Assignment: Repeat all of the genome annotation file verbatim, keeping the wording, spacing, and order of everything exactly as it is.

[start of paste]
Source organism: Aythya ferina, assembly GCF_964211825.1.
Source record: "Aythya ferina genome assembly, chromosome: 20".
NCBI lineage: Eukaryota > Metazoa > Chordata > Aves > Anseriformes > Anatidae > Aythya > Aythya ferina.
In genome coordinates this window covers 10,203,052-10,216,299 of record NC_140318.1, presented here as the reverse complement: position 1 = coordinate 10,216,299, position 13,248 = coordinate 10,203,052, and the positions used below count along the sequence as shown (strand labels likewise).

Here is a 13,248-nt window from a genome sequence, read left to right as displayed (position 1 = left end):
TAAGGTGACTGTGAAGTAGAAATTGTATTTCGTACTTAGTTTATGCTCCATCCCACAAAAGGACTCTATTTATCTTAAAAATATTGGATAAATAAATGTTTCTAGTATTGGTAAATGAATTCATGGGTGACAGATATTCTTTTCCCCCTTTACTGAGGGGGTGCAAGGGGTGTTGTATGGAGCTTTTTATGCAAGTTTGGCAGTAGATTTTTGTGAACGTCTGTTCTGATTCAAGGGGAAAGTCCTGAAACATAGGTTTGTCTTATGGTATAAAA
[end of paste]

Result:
Source organism: Aythya ferina, assembly GCF_964211825.1.
Source record: "Aythya ferina genome assembly, chromosome: 20".
NCBI lineage: Eukaryota > Metazoa > Chordata > Aves > Anseriformes > Anatidae > Aythya > Aythya ferina.
In genome coordinates this window covers 10,203,052-10,216,299 of record NC_140318.1, presented here as the reverse complement: position 1 = coordinate 10,216,299, position 13,248 = coordinate 10,203,052, and the positions used below count along the sequence as shown (strand labels likewise).

Here is a 13,248-nt window from a genome sequence, read left to right as displayed (position 1 = left end):
TAAGGTGACTGTGAAGTAGAAATTGTATTTCGTACTTAGTTTATGCTCCATCCCACAAAAGGACTCTATTTATCTTAAAAATATTGGATAAATAAATGTTTCTAGTATTGGTAAATGAATTCATGGGTGACAGATATTCTTTTCCCCCTTTACTGAGGGGGTGCAAGGGGTGTTGTATGGAGCTTTTTATGCAAGTTTGGCAGTAGATTTTTGTGAACGTCTGTTCTGATTCAAGGGGAAAGTCCTGAAACATAGGTTTGTCTTATGGTATAAAA